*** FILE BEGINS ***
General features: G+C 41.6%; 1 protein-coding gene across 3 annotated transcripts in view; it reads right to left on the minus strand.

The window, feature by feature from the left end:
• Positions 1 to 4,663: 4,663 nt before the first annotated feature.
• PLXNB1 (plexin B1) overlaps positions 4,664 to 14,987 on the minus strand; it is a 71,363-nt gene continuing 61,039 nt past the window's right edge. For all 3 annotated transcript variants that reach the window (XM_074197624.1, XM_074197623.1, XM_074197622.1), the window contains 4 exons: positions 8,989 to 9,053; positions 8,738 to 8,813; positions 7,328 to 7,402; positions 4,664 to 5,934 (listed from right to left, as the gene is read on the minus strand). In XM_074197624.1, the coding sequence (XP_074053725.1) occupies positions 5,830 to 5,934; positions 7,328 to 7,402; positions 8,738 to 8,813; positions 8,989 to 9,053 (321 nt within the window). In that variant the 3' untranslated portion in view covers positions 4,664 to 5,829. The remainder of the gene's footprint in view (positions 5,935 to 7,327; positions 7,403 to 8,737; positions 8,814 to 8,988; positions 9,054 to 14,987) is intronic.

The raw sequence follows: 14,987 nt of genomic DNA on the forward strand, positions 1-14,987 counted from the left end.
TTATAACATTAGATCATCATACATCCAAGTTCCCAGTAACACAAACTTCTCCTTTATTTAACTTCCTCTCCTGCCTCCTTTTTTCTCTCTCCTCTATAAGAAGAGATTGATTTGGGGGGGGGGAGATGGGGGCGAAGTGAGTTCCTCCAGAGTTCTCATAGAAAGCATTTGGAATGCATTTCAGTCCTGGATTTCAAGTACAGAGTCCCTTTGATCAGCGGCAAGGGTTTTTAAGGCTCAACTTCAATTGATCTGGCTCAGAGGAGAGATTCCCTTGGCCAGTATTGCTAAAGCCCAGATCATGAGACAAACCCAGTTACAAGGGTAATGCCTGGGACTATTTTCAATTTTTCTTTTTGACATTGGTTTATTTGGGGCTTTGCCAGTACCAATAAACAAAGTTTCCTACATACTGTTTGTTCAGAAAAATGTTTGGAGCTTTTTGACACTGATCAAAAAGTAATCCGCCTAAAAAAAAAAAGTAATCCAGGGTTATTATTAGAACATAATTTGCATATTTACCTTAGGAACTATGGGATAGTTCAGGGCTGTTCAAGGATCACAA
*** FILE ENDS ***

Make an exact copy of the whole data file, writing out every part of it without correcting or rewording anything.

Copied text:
General features: G+C 41.6%; 1 protein-coding gene across 3 annotated transcripts in view; it reads right to left on the minus strand.

The window, feature by feature from the left end:
• Positions 1 to 4,663: 4,663 nt before the first annotated feature.
• PLXNB1 (plexin B1) overlaps positions 4,664 to 14,987 on the minus strand; it is a 71,363-nt gene continuing 61,039 nt past the window's right edge. For all 3 annotated transcript variants that reach the window (XM_074197624.1, XM_074197623.1, XM_074197622.1), the window contains 4 exons: positions 8,989 to 9,053; positions 8,738 to 8,813; positions 7,328 to 7,402; positions 4,664 to 5,934 (listed from right to left, as the gene is read on the minus strand). In XM_074197624.1, the coding sequence (XP_074053725.1) occupies positions 5,830 to 5,934; positions 7,328 to 7,402; positions 8,738 to 8,813; positions 8,989 to 9,053 (321 nt within the window). In that variant the 3' untranslated portion in view covers positions 4,664 to 5,829. The remainder of the gene's footprint in view (positions 5,935 to 7,327; positions 7,403 to 8,737; positions 8,814 to 8,988; positions 9,054 to 14,987) is intronic.

The raw sequence follows: 14,987 nt of genomic DNA on the forward strand, positions 1-14,987 counted from the left end.
TTATAACATTAGATCATCATACATCCAAGTTCCCAGTAACACAAACTTCTCCTTTATTTAACTTCCTCTCCTGCCTCCTTTTTTCTCTCTCCTCTATAAGAAGAGATTGATTTGGGGGGGGGGAGATGGGGGCGAAGTGAGTTCCTCCAGAGTTCTCATAGAAAGCATTTGGAATGCATTTCAGTCCTGGATTTCAAGTACAGAGTCCCTTTGATCAGCGGCAAGGGTTTTTAAGGCTCAACTTCAATTGATCTGGCTCAGAGGAGAGATTCCCTTGGCCAGTATTGCTAAAGCCCAGATCATGAGACAAACCCAGTTACAAGGGTAATGCCTGGGACTATTTTCAATTTTTCTTTTTGACATTGGTTTATTTGGGGCTTTGCCAGTACCAATAAACAAAGTTTCCTACATACTGTTTGTTCAGAAAAATGTTTGGAGCTTTTTGACACTGATCAAAAAGTAATCCGCCTAAAAAAAAAAAGTAATCCAGGGTTATTATTAGAACATAATTTGCATATTTACCTTAGGAACTATGGGATAGTTCAGGGCTGTTCAAGGATCACAA